MEDIA, Pa. — Professor Djuradj Stakic once fled Serbia to escape governmental oppression. Now, he’s returning to Serbia to work on juvenile justice with scholars in Belgrade.
Stakic, a professor of human development and family studies at Penn State Brandywine, was born and raised in Serbia. He worked for 20 years at the University of Belgrade, but fled Serbia with his family in the mid-1990s to escape an oppressive governmental regime.
“I have managed fine in the United States, but I have always had bitter feelings thinking about children and families still struggling with political turmoil and economic hardship in Serbia,” said Stakic.
Driven by his personal knowledge of oppression in Serbia, Stakic has used his tenure as a professor to combat the injustices still faced by people in his country of origin — and as of this year, three of his efforts have been aided by the prestigious Fulbright program.
Stakic received his first Fulbright fellowship in 2002-03. The fellowship allowed him to work as a special adviser to the Ministry of Social Affairs in Serbia during the early years of Serbia’s democratic government.
“As a part of democratic transition and European integration of Serbia, we launched reform of juvenile justice and social protection of children projects,” he said.
Stakic’s experience in Serbia led him to similar projects in Montenegro, Moldova, Kazakhstan, Tunisia, Jordan, Egypt and several other countries. This year, however, a new Fulbright fellowship will once again send him back to Serbia.
“The project will be part of the final phase of a 15-year countrywide project, ‘Improving justice for children in Serbia,’” he said. “I will be working on capacity-building of policymakers, professionals and faculties at the University of Belgrade, enabling them to embrace international principles and standards and to implement evidence-based methodologies in the field of juvenile justice.”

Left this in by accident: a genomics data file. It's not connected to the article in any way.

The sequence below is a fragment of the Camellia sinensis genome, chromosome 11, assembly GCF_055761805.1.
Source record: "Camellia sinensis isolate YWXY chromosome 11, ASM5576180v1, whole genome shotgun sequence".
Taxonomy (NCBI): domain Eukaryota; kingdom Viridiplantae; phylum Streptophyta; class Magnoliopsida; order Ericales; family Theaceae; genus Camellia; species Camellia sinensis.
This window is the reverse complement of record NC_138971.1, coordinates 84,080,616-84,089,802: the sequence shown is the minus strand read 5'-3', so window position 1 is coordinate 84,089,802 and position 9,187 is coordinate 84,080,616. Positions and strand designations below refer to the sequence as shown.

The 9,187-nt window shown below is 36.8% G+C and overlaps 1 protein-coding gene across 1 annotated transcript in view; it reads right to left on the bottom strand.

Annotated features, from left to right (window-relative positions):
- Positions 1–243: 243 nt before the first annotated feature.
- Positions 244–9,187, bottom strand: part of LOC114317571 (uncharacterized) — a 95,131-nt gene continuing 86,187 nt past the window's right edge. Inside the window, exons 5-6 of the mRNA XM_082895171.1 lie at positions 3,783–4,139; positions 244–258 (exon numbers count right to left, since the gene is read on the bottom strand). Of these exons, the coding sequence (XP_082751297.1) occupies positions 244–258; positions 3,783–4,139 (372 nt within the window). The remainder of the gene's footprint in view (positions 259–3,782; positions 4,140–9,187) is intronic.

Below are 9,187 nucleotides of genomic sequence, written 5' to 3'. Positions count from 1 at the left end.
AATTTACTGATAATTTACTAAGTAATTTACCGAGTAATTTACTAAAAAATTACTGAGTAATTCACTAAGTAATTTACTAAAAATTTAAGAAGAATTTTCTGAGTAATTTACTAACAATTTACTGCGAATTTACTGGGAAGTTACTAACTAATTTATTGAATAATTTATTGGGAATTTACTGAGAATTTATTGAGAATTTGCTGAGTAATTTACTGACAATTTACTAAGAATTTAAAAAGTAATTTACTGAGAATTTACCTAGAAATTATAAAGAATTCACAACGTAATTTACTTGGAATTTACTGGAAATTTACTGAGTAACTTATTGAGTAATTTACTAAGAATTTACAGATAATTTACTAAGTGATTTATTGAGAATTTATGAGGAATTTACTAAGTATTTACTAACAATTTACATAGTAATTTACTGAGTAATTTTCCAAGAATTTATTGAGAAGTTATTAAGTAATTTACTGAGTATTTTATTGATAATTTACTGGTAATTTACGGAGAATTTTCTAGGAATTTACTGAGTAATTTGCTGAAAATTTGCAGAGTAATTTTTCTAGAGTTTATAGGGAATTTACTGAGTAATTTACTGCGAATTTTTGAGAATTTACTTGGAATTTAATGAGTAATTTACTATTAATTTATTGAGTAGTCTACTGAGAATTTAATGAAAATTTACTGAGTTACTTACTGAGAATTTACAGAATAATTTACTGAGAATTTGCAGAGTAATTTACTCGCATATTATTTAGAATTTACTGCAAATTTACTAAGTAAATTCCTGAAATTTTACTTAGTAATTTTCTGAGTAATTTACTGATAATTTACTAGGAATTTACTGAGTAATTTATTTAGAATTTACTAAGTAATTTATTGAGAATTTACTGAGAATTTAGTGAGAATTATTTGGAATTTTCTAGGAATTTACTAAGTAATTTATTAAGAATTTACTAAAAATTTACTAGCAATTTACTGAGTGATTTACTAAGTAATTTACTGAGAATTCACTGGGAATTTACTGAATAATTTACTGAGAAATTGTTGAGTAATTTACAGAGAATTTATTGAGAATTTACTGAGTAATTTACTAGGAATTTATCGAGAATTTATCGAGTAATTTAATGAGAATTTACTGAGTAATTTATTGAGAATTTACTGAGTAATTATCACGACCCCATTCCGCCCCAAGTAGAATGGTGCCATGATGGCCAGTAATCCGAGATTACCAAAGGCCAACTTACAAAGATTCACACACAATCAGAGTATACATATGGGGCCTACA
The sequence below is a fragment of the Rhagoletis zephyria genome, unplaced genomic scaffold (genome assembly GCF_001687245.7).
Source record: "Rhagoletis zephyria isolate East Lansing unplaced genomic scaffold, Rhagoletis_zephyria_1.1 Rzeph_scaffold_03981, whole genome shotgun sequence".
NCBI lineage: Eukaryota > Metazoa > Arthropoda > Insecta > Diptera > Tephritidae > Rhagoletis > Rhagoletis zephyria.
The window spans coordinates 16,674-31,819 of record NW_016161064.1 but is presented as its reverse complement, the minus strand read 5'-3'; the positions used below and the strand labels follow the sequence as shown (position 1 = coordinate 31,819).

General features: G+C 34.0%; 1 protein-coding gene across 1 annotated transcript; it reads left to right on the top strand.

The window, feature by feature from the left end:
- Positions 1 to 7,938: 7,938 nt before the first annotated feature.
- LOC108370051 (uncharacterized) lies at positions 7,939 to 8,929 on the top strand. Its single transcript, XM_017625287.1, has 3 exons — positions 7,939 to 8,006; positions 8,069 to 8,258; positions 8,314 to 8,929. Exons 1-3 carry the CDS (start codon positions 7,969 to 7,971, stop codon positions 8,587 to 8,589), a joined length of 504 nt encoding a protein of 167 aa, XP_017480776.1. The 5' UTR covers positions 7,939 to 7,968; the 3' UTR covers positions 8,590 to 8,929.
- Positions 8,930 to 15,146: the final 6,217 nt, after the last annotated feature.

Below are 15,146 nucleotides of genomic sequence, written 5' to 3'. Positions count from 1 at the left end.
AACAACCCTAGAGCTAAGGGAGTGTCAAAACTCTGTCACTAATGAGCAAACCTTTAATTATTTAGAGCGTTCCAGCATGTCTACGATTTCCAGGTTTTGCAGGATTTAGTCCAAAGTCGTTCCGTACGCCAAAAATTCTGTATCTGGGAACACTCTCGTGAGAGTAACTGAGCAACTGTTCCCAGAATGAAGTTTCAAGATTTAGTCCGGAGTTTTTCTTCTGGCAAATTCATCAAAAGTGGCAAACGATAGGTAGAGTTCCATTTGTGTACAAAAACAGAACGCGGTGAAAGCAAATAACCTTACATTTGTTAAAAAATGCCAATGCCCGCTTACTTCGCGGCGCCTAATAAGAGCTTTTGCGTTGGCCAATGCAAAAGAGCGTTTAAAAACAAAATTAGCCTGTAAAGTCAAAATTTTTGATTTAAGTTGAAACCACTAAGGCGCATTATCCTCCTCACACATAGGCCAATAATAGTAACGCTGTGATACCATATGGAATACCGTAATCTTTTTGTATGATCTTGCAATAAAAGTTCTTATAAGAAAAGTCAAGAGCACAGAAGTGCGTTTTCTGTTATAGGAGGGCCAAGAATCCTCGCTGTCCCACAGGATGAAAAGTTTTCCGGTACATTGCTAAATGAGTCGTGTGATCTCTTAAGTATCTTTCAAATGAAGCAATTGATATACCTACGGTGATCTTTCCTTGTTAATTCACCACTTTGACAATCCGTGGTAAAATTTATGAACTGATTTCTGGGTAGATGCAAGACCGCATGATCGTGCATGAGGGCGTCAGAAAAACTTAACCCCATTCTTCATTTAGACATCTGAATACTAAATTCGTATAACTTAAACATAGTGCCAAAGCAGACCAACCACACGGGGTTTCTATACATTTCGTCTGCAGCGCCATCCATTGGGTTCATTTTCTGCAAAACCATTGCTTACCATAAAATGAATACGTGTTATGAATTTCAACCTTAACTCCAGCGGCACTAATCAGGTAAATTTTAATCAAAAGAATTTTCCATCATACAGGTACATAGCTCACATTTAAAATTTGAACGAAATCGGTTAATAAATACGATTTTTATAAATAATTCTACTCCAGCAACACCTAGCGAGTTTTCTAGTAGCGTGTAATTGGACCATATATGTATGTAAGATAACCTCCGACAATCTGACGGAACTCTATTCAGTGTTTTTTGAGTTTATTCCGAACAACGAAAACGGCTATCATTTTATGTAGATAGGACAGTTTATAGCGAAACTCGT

Beginning in October 2017, Stakic will work with Serbian scholars at the University of Belgrade, his alma mater, to advocate for changes, facilitate international collaboration, develop curricula, edit teaching materials and model student-centered teaching/learning techniques.
Stakic’s third Fulbright is not only a vote of confidence in his work from the academic community, but a natural extension of the passion for justice that both made him leave Serbia in the ‘90s and return as a social advocate in the early 2000s.
“I simply cannot imagine anything more significant than promoting rights and protecting the best interests of innocent children,” he said. “They are victims of social disorganization in Serbia. All my efforts as an academic aim to create and sustain child-centered, family-focused and community-based environments for positive youth development in Serbia.”
Stakic also will use the Fulbright fellowship to prepare for presentations at three international conferences and begin editorial work on his book, “Forensic Interview with Children Victims of Sexual Abuse.”